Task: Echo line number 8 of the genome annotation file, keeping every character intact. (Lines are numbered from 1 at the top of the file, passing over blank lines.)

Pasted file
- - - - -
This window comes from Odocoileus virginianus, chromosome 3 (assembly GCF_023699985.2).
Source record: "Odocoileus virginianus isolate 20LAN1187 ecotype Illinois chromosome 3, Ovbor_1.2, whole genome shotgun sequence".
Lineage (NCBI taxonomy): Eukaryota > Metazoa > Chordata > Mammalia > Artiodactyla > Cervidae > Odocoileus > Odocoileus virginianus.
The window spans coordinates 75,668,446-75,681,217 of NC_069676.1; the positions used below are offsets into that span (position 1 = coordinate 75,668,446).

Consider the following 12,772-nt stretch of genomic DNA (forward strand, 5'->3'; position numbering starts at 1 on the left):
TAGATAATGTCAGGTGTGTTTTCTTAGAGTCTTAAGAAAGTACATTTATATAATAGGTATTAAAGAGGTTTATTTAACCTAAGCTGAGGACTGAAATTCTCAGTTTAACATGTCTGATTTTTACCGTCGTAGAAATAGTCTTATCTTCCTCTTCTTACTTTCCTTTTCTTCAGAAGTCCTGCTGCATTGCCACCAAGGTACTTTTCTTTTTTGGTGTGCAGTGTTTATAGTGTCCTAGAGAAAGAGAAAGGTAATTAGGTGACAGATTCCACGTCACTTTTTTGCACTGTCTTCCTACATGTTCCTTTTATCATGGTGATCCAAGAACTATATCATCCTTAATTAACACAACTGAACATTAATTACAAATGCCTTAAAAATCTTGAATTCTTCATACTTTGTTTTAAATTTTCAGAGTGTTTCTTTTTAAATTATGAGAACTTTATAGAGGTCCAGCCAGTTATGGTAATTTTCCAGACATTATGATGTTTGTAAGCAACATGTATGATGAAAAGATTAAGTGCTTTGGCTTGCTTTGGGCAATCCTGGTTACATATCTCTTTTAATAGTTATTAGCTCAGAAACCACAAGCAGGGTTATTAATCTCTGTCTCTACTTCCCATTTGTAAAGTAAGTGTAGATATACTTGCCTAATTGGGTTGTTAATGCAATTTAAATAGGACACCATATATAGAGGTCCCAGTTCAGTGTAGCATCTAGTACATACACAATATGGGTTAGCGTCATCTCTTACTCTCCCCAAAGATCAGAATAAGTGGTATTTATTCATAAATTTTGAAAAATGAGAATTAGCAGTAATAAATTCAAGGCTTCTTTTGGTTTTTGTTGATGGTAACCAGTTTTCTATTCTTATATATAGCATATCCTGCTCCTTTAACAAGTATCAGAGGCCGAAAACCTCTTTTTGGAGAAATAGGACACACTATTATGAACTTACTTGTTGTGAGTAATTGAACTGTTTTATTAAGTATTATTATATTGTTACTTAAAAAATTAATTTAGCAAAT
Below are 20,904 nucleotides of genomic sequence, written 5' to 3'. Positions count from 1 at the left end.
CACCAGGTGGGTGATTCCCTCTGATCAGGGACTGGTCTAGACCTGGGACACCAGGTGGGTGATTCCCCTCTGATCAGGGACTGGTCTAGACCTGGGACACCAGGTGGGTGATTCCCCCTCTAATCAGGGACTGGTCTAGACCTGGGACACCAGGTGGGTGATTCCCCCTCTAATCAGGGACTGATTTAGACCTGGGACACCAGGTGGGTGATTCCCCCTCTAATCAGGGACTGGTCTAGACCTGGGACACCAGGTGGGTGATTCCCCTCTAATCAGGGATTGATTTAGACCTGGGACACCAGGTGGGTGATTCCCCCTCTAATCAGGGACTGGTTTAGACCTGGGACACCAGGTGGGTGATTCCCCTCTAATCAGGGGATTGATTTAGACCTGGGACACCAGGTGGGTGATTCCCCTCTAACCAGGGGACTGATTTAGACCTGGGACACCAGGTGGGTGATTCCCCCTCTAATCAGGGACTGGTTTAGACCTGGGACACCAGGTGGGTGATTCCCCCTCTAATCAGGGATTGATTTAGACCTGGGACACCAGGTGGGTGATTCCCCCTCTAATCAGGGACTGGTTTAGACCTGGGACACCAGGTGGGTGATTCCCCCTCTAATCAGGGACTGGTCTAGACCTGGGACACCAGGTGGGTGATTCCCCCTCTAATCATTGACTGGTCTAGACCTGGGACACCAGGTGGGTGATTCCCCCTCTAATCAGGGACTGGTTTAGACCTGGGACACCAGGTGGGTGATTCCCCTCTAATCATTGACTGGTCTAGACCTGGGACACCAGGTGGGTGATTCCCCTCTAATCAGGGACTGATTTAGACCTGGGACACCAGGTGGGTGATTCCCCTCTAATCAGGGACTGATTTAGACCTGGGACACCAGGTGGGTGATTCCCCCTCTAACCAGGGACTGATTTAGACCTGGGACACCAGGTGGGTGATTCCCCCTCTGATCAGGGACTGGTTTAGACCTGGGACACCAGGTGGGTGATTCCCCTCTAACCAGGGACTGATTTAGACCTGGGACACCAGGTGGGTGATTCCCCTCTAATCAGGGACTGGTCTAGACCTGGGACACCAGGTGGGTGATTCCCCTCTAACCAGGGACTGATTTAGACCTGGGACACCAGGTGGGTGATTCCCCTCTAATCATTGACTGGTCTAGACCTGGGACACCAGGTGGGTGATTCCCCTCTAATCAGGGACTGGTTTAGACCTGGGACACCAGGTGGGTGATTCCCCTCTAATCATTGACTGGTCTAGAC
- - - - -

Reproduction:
CACCAGGTGGGTGATTCCCTCTGATCAGGGACTGGTCTAGACCTGGGACACCAGGTGGGTGATTCCCCTCTGATCAGGGACTGGTCTAGACCTGGGACACCAGGTGGGTGATTCCCCCTCTAATCAGGGACTGGTCTAGACCTGGGACACCAGGTGGGTGATTCCCCCTCTAATCAGGGACTGATTTAGACCTGGGACACCAGGTGGGTGATTCCCCCTCTAATCAGGGACTGGTCTAGACCTGGGACACCAGGTGGGTGATTCCCCTCTAATCAGGGATTGATTTAGACCTGGGACACCAGGTGGGTGATTCCCCCTCTAATCAGGGACTGGTTTAGACCTGGGACACCAGGTGGGTGATTCCCCTCTAATCAGGGGATTGATTTAGACCTGGGACACCAGGTGGGTGATTCCCCTCTAACCAGGGGACTGATTTAGACCTGGGACACCAGGTGGGTGATTCCCCCTCTAATCAGGGACTGGTTTAGACCTGGGACACCAGGTGGGTGATTCCCCCTCTAATCAGGGATTGATTTAGACCTGGGACACCAGGTGGGTGATTCCCCCTCTAATCAGGGACTGGTTTAGACCTGGGACACCAGGTGGGTGATTCCCCCTCTAATCAGGGACTGGTCTAGACCTGGGACACCAGGTGGGTGATTCCCCCTCTAATCATTGACTGGTCTAGACCTGGGACACCAGGTGGGTGATTCCCCCTCTAATCAGGGACTGGTTTAGACCTGGGACACCAGGTGGGTGATTCCCCTCTAATCATTGACTGGTCTAGACCTGGGACACCAGGTGGGTGATTCCCCTCTAATCAGGGACTGATTTAGACCTGGGACACCAGGTGGGTGATTCCCCTCTAATCAGGGACTGATTTAGACCTGGGACACCAGGTGGGTGATTCCCCCTCTAACCAGGGACTGATTTAGACCTGGGACACCAGGTGGGTGATTCCCCCTCTGATCAGGGACTGGTTTAGACCTGGGACACCAGGTGGGTGATTCCCCTCTAACCAGGGACTGATTTAGACCTGGGACACCAGGTGGGTGATTCCCCTCTAATCAGGGACTGGTCTAGACCTGGGACACCAGGTGGGTGATTCCCCTCTAACCAGGGACTGATTTAGACCTGGGACACCAGGTGGGTGATTCCCCTCTAATCATTGACTGGTCTAGACCTGGGACACCAGGTGGGTGATTCCCCTCTAATCAGGGACTGGTTTAGACCTGGGACACCAGGTGGGTGATTCCCCTCTAATCATTGACTGGTCTAGAC